1. the condition or quality of being pure; freedom from anything that debases, contaminates, pollutes, etc.: the purity of drinking water.
2. freedom from any admixture or modifying addition.
3. ceremonial or ritual cleanness.
4. freedom from guilt or evil; innocence.
5. physical chastity; virginity.
Some things I wish I had practiced as a teen:
Consider God’s best choice. If Jesus were sitting across from you, looking into your eyes, what would He say? What is His best that He wants for you?
Make it your choice … not your parents’ choice. Looking back in five or ten years what would make you proud?
Consider purity in your mind, body, soul and spirit. Purity isn’t just about sex; it’s about every part of you. It’s about integrity. It’s about being whole people. It’s also about helping others stay pure. Has something you said, or did, or wore become a stumbling block for someone else?
Consider marriage … and your future spouse. The bonding of two people for life. Every time you are emotionally or physically intimate with someone you’re giving a piece of yourself away.
Look to good role models. All of us follow where we are led. Who to you look to for inspiration? Do you follow behind people who live with integrity and purity?
Be a good role model. Consider your life. Are you living with integrity and purity?
Get cleaned up. None of us are completely pure. Psalm 139:23-24: “Search me, O God, and know my heart; test me and know my anxious thoughts. See if there is any offensive way in me, and lead me in the way everlasting.” Take your mistakes to God. Bring them to Him in prayer.
Learn from others’ mistakes. You don’t have to mess up to learn the pain and heart-ache it brings.
Consider what love is. Love is not sex. Going “all the way” with someone doesn’t prove your love. (No matter what they show on television.) Going all the way is committing to someone for life! True love is shown through life-long commitment and by valuing the other person. You are the one responsible for setting limits on a relationship.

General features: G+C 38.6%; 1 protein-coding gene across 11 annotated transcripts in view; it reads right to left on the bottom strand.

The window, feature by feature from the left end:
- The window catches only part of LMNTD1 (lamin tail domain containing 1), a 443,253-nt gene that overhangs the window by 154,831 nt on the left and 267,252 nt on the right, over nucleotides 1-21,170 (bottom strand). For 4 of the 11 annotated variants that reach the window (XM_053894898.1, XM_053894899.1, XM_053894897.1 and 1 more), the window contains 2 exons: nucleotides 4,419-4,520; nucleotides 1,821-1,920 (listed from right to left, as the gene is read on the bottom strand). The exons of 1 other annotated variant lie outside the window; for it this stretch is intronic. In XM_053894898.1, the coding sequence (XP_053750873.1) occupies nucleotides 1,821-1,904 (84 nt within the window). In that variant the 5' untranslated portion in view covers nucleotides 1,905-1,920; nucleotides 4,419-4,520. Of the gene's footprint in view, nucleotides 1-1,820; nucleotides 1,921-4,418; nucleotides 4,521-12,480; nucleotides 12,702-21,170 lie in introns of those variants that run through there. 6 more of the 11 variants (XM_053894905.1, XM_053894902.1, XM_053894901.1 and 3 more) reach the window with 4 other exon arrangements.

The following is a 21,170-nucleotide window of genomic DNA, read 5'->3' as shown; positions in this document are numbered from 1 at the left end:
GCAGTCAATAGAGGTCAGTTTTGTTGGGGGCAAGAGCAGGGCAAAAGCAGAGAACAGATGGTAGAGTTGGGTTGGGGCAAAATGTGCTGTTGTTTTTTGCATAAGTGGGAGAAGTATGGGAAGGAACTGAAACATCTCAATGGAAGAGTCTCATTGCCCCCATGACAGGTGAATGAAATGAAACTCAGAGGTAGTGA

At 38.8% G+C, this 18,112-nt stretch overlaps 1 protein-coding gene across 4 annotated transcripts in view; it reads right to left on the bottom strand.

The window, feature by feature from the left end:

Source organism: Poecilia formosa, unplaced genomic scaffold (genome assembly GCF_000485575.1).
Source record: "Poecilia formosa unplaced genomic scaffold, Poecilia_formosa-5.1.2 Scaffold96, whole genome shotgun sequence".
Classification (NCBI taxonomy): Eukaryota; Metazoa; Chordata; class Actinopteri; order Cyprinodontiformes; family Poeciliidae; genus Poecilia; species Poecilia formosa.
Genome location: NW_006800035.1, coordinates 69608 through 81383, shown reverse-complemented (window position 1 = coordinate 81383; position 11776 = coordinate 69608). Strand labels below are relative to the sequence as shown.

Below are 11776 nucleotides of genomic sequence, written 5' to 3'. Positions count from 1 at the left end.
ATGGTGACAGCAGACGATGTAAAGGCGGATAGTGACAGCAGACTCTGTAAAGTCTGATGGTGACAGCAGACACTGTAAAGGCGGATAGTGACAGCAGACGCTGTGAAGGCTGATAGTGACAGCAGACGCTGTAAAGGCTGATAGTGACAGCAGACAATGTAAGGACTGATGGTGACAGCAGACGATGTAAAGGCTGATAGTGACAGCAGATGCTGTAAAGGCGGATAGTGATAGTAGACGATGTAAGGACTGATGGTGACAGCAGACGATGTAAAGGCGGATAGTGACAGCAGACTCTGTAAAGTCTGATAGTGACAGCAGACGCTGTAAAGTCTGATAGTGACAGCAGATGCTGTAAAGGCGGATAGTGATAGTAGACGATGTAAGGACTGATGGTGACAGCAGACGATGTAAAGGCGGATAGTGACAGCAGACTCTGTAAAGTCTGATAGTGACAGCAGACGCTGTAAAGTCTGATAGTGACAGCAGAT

Pregnancy CAN happen to you. Having sex, even so called “protected” sex, can lead to pregnancy. It can happen even to kids from a good family and homeschooled kids. The only way to 100% prevent pregnancy is to not have sex. Also, you can get an STD from physical contact alone. If any part of the other person touches any part of you … you can get an STD.
Even “good girls” get pregnant. Likewise, being a “good guy” isn’t enough to stop you from getting your girlfriend pregnant. Having a good report card, being a good person, having an important parent, or being conscientious will not protect you from pregnancy. According to teenpregnancy.org, 1 in 3 young women get pregnant at least once before they turn 20—good girls included.
Most teens wished they had waited. Sex before marriage can lead to pregnancy and STDs, but there is also emotional baggage. According to teenpregnancy.org, 60% of teens “wished they had waited longer” to have sex. When you have sex with someone you are bonded to them for life.
Plan his/her actions BEFORE the situation arises. Do: set boundaries. Do not: get into situations that will cause you to compromise decisions. Making good plans can help you stick to goals.
Consider media’s wrong messages. The media (television, radio, movies, music videos, magazines, the Internet) are chock full of material sending wrong messages.
There’s a thing called secondary purity or secondary virginity. You can say “no” even if they’ve said “yes” before.
Ask your parents to interview your dates. Interview your possible date yourself, too, him/her about morals and boundaries. Tell him/her your expectations.
Seek God … often. “Do not be afraid or discouraged because of this vast army. For the battle is not yours, but God’s.” 2 Chronicles 20:15b (NIV). Listen to His still, small voice.
Books for teens:
• Every Young Woman’s Battle by Shannon Ethridge (Waterbrook)
• So You’re About to Be a Teenager: Godly Advice for Preteens on Friends, Love, Sex, Faith, and Other Life Issues, Dennis and Barbara Rainey, with Samuel and Rebecca Rainey
• Secret Keeper: The Delicate Power of Modesty, Dannah Gresh (Moody Publishers)
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